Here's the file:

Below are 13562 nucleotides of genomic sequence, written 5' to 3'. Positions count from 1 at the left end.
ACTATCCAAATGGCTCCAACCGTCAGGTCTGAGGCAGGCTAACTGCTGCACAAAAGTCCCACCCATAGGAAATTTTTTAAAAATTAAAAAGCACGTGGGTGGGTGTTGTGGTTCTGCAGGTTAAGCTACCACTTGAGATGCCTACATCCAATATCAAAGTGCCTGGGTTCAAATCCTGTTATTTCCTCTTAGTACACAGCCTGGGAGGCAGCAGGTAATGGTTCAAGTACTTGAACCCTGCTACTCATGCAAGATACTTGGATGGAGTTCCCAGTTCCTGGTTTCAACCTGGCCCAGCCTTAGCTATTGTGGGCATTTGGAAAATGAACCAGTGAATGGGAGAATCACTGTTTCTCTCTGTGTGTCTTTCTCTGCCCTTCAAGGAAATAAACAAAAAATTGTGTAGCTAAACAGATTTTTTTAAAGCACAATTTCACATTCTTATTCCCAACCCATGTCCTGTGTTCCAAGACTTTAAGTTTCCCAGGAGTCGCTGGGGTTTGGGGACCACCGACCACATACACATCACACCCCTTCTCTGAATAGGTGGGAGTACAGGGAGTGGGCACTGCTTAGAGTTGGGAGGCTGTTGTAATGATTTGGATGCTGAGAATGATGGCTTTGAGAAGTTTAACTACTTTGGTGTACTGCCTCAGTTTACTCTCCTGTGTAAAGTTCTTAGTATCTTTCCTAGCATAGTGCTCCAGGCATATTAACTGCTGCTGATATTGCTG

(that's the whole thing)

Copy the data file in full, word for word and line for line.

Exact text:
Below are 13562 nucleotides of genomic sequence, written 5' to 3'. Positions count from 1 at the left end.
ACTATCCAAATGGCTCCAACCGTCAGGTCTGAGGCAGGCTAACTGCTGCACAAAAGTCCCACCCATAGGAAATTTTTTAAAAATTAAAAAGCACGTGGGTGGGTGTTGTGGTTCTGCAGGTTAAGCTACCACTTGAGATGCCTACATCCAATATCAAAGTGCCTGGGTTCAAATCCTGTTATTTCCTCTTAGTACACAGCCTGGGAGGCAGCAGGTAATGGTTCAAGTACTTGAACCCTGCTACTCATGCAAGATACTTGGATGGAGTTCCCAGTTCCTGGTTTCAACCTGGCCCAGCCTTAGCTATTGTGGGCATTTGGAAAATGAACCAGTGAATGGGAGAATCACTGTTTCTCTCTGTGTGTCTTTCTCTGCCCTTCAAGGAAATAAACAAAAAATTGTGTAGCTAAACAGATTTTTTTAAAGCACAATTTCACATTCTTATTCCCAACCCATGTCCTGTGTTCCAAGACTTTAAGTTTCCCAGGAGTCGCTGGGGTTTGGGGACCACCGACCACATACACATCACACCCCTTCTCTGAATAGGTGGGAGTACAGGGAGTGGGCACTGCTTAGAGTTGGGAGGCTGTTGTAATGATTTGGATGCTGAGAATGATGGCTTTGAGAAGTTTAACTACTTTGGTGTACTGCCTCAGTTTACTCTCCTGTGTAAAGTTCTTAGTATCTTTCCTAGCATAGTGCTCCAGGCATATTAACTGCTGCTGATATTGCTG